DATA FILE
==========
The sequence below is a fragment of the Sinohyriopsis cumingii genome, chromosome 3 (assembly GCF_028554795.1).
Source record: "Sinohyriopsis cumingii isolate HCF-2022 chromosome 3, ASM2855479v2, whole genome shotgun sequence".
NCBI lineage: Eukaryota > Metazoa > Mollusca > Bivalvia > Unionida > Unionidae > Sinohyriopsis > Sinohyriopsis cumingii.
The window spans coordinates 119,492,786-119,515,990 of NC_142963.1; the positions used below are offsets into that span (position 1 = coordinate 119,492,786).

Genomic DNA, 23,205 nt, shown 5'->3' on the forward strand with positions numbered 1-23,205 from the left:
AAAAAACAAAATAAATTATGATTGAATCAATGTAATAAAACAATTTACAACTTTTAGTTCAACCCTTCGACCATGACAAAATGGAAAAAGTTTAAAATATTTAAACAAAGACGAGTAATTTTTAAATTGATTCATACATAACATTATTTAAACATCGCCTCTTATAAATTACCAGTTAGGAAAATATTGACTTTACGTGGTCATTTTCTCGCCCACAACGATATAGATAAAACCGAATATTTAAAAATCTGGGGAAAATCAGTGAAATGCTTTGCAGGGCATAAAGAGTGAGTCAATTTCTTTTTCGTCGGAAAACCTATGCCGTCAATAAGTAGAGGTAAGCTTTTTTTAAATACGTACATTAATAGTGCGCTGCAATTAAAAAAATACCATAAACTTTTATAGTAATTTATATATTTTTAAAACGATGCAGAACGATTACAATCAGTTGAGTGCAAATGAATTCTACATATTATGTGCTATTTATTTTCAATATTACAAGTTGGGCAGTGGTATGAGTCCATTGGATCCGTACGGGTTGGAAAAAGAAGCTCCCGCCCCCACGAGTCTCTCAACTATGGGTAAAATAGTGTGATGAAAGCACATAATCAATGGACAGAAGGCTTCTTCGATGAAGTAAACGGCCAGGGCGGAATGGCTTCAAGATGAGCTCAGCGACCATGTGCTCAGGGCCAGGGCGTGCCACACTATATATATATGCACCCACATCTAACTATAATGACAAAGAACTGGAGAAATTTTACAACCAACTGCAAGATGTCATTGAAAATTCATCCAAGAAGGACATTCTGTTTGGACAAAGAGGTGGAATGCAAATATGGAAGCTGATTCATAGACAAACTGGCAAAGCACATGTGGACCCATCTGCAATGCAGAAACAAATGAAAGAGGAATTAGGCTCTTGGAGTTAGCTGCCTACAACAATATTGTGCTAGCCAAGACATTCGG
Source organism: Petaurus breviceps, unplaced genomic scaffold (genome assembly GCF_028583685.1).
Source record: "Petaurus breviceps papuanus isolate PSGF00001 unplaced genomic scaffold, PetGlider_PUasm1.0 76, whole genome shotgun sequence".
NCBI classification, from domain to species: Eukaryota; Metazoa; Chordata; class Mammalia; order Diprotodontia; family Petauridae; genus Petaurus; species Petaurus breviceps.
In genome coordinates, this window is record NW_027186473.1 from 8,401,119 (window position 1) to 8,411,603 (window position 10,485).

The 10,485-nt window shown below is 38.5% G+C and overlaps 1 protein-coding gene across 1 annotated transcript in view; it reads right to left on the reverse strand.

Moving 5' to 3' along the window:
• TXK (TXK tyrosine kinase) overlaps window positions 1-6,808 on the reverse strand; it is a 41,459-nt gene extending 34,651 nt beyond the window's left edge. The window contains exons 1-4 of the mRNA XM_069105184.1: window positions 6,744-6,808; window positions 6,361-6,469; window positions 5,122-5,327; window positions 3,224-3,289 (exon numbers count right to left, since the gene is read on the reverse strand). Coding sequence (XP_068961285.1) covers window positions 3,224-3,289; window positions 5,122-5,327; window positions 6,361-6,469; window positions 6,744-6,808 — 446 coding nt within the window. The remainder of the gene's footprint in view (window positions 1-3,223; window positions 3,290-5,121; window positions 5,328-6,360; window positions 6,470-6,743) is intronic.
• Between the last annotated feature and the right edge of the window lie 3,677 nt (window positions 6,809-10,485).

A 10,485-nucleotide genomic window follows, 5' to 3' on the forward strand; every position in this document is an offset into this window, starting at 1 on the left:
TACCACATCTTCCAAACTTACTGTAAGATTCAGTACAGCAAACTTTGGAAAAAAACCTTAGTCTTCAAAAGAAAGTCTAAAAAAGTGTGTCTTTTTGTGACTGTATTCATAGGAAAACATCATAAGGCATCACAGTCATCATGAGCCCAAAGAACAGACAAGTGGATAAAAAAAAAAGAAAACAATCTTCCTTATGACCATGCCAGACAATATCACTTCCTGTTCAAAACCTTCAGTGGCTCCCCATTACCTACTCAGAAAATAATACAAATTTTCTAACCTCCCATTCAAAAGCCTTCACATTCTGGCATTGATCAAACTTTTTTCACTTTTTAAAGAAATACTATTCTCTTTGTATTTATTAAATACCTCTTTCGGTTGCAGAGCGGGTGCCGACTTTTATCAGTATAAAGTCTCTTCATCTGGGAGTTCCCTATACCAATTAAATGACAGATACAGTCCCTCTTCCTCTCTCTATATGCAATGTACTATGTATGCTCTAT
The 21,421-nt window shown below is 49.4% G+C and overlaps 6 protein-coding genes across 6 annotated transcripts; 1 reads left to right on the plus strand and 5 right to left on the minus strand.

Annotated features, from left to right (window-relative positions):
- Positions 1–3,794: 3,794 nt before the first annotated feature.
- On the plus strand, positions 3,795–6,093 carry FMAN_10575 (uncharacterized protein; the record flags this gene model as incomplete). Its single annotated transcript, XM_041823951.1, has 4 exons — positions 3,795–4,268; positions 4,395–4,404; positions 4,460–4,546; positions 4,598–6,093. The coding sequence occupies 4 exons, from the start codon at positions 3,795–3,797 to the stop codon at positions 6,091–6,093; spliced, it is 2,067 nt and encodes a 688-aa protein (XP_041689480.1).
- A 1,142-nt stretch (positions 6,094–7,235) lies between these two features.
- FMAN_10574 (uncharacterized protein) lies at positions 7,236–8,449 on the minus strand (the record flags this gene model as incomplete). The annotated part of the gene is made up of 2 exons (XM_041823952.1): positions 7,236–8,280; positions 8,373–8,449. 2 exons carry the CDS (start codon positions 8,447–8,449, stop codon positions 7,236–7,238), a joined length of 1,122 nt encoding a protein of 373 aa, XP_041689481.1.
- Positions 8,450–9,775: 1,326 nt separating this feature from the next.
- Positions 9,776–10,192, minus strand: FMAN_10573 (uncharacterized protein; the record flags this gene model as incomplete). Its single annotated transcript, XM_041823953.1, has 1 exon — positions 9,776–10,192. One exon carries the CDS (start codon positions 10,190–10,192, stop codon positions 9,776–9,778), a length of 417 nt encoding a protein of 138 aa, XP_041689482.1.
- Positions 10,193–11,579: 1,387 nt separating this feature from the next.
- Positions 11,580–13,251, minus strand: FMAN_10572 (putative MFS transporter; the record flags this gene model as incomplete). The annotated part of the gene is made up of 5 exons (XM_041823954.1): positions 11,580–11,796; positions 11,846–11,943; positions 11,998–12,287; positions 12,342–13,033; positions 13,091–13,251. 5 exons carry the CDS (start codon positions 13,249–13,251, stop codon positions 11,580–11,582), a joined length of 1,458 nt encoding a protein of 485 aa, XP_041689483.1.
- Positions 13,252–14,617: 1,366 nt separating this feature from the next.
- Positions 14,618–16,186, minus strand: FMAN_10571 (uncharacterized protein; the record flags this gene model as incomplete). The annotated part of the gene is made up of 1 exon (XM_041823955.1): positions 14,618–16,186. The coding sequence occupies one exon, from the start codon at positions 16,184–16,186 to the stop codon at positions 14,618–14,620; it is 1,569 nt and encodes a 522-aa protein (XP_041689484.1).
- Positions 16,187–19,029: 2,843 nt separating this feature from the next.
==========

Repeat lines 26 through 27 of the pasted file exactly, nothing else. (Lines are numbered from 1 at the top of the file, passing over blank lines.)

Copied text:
- Positions 11,580–13,251, minus strand: FMAN_10572 (putative MFS transporter; the record flags this gene model as incomplete). The annotated part of the gene is made up of 5 exons (XM_041823954.1): positions 11,580–11,796; positions 11,846–11,943; positions 11,998–12,287; positions 12,342–13,033; positions 13,091–13,251. 5 exons carry the CDS (start codon positions 13,249–13,251, stop codon positions 11,580–11,582), a joined length of 1,458 nt encoding a protein of 485 aa, XP_041689483.1.
- Positions 13,252–14,617: 1,366 nt separating this feature from the next.